As you might expect, technology jobs account for a large chunk of employment in the area. Jobs in the computer and mathematical industries account for 8.4 percent of total employment in the San Francisco Bay Area. Other high-paying jobs are in the health care — nurse anesthetists, physicians and dentists — financial and marketing sectors.
Silicon Valley has a reputation for a different kind of work culture, often associated with the “work hard, play hard” mentality. When you work in the Bay Area, especially if you join the technology industry, you can likely expect long hours but some great job perks:
- Offices can have game rooms, onsite healthcare and beer in the break room.
- Many employees have benefits like unlimited vacation days and remote flexibility.
Naturally, these perks make the jobs attractive, and you will likely find yourself working with highly motivated and smart team members.
Living in California, particularly in the Bay Area, offers the opportunity for high-paying jobs, even at the entry level. Many young professionals are excited about the possibility of making six figures at their first job out of college.
2. The Culture
What is it like to live in the Bay Area? The experience is what you make of it, but you can trust that you’ll never be bored.
The Bay Area is home to plenty of destinations that attract tourists, such as:
- Golden Gate Bridge and Park
- Fisherman’s Wharf
One of the lessons you learn after moving to San Fran? Tourist destinations are a lot of fun. Residents and visitors alike love visiting the city’s cultural attractions. Fisherman’s Wharf offers informative guided tours, and it also has restaurants and shops that can easily fill a weekend of leisure.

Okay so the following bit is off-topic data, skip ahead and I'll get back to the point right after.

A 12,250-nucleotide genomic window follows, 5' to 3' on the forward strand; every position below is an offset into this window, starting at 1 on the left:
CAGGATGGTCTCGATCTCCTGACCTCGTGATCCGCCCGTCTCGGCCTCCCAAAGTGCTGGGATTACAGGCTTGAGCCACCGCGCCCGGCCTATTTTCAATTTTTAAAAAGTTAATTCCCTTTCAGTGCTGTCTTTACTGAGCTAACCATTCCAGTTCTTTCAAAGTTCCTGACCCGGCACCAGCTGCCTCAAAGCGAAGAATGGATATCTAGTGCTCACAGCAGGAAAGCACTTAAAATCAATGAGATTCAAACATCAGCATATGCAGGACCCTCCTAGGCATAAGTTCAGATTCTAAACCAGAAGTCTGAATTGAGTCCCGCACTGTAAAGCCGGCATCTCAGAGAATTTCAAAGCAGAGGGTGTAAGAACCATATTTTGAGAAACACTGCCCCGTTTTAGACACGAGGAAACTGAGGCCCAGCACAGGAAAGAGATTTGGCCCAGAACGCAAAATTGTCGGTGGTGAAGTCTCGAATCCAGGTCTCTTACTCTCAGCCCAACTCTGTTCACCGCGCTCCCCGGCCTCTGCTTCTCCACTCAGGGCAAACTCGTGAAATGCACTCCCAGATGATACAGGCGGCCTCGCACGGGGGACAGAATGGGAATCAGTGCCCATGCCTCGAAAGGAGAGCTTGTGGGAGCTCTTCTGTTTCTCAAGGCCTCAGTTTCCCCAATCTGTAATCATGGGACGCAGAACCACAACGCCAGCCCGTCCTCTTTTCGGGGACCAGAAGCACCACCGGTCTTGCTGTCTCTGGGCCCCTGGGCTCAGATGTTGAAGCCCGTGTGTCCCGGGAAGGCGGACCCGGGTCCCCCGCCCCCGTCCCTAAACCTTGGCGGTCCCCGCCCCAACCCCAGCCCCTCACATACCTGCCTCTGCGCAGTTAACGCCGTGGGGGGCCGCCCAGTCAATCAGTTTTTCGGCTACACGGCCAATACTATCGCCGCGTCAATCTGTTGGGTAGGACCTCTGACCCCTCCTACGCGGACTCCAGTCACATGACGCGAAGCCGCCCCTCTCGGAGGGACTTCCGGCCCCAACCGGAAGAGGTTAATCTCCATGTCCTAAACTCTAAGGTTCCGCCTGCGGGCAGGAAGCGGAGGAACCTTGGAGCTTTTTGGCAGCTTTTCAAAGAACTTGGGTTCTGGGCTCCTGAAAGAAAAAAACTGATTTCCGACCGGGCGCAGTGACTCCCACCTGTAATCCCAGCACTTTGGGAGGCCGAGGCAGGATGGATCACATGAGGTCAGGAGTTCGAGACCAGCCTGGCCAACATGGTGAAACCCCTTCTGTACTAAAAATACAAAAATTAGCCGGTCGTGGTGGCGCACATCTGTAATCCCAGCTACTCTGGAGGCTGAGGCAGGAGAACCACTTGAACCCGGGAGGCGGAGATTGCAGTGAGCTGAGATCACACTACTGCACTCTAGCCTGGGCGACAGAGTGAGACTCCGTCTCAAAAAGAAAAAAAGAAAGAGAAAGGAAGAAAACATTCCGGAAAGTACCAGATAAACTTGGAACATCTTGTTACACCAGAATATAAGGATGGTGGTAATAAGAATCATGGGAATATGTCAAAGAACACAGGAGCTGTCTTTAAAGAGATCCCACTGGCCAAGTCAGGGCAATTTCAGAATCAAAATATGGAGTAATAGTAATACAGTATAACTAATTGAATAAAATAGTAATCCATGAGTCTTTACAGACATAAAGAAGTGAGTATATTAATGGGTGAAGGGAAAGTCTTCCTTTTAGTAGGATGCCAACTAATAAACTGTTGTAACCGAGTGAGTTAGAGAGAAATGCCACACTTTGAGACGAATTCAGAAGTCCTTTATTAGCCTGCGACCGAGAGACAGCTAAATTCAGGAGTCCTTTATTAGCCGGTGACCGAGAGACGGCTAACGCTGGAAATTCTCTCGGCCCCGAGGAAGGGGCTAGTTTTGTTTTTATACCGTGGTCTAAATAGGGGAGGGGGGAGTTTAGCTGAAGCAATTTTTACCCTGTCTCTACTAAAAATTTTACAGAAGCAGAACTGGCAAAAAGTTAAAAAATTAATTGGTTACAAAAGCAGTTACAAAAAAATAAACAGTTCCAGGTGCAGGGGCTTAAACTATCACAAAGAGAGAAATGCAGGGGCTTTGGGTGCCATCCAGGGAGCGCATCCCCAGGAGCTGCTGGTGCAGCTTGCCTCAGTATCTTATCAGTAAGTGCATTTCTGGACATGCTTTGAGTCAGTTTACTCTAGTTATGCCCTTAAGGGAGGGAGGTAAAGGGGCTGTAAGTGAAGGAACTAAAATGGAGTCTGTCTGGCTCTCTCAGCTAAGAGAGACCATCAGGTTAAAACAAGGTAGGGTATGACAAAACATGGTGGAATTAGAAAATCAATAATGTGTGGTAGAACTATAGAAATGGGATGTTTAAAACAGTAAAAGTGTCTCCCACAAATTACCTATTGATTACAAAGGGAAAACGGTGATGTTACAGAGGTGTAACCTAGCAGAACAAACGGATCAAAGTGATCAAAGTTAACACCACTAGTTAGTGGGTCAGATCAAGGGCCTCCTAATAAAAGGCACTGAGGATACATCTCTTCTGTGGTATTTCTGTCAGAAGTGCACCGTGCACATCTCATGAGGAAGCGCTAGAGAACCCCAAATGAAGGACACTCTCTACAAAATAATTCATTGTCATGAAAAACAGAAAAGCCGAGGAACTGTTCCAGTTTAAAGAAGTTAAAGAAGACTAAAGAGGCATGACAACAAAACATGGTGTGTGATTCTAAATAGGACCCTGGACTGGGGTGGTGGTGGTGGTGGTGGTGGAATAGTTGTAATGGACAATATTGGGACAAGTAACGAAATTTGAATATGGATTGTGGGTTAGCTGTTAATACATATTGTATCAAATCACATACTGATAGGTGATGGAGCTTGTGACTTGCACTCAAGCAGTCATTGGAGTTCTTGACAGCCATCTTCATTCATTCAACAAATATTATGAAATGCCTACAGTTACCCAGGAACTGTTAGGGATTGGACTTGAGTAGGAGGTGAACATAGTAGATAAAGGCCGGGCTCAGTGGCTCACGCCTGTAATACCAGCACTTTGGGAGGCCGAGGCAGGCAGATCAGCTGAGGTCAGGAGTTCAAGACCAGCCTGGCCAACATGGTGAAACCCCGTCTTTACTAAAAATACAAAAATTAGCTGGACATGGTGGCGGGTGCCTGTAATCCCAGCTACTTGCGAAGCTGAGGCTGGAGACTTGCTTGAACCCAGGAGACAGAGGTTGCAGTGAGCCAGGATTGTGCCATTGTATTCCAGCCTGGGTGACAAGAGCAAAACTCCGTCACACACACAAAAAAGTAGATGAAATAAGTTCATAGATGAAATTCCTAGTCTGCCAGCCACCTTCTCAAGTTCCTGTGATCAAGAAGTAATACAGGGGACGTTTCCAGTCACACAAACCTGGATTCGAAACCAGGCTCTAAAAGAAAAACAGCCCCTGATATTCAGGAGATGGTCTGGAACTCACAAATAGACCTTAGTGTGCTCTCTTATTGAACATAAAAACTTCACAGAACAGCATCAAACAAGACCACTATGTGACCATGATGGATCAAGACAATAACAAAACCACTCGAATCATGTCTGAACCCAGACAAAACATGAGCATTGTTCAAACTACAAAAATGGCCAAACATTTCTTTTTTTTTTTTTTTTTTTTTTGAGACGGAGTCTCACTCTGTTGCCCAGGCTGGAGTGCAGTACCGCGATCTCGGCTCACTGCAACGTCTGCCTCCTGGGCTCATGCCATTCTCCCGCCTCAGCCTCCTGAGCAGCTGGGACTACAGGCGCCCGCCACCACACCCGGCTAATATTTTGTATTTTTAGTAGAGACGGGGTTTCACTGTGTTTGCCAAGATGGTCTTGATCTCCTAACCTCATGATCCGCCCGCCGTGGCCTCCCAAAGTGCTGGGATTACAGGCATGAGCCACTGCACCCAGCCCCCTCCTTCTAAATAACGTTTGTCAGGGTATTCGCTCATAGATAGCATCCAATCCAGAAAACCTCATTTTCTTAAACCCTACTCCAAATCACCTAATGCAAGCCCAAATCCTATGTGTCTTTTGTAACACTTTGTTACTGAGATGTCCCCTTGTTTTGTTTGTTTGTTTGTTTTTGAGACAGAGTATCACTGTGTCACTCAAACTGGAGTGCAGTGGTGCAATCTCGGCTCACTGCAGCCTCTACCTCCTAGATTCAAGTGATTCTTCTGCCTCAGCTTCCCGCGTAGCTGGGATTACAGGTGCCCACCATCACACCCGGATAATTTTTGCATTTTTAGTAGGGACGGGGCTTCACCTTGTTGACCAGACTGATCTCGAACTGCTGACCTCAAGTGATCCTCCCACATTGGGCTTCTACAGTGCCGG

San Francisco is also full of places to experience art. Explore the countless pieces of art at the San Francisco Museum of Modern Art, or experience a more historic take at the Palace of Fine Arts. You can also catch live music at the SFJazz Center or a movie at the opulent Castro Theatre.
If you want to get outside the city, head to the northern part of the Bay Area to spend some time in Sonoma County, which is known for its vineyards and wine production. Sonoma County also has its own collection of museums and plenty of open space to stretch your legs. If you feel some nostalgia for your academic years, you can also head to University of California, Berkeley, to stroll the campus.
3. The Food
What you learn when living in San Francisco depends on your job and your lifestyle, but learning the best places to eat is a universal experience. If fast food is on the menu, you’ll quickly fall in love with In-N-Out Burger. The burgers, fries and shakes are simple and always delicious.
Located on the ocean, the Bay Area naturally has a generous supply of fresh seafood. Try Swan Oyster Depot for salty and tasty oysters. You’ll also want to familiarize yourself with mission burritos, one of the Bay Area’s most beloved types of Mexican cuisine.
Other Bay Area classics include soup-filled dumplings and It’s It ice cream sandwiches. You can find nearly any kind of cuisine you want in the Bay Area, and you will almost never be disappointed with the Golden City’s take on your favorite dish.
5 Lessons You Learn When You Move to the Bay Area
There are some things you can only learn from experience. Here are five things to know before moving to San Francisco.
1. The Cost of Living Is High
Where to move in California depends on a number of factors, including your preferences and where you find a job. The Bay Area is attractive for both its lifestyle and job opportunities, but young professionals moving to California may be discouraged by the statistics on the cost of living. After all, San Francisco is one of the most expensive places to live in the U.S.
What to know before moving to California can fill up a long list, but the cost of living should be at the top. Many people consider an apartment that rents for $2,500 per month affordable. The median cost of rent is $1,700 per month, and a typical mortgage payment can be north of $3,000 a month.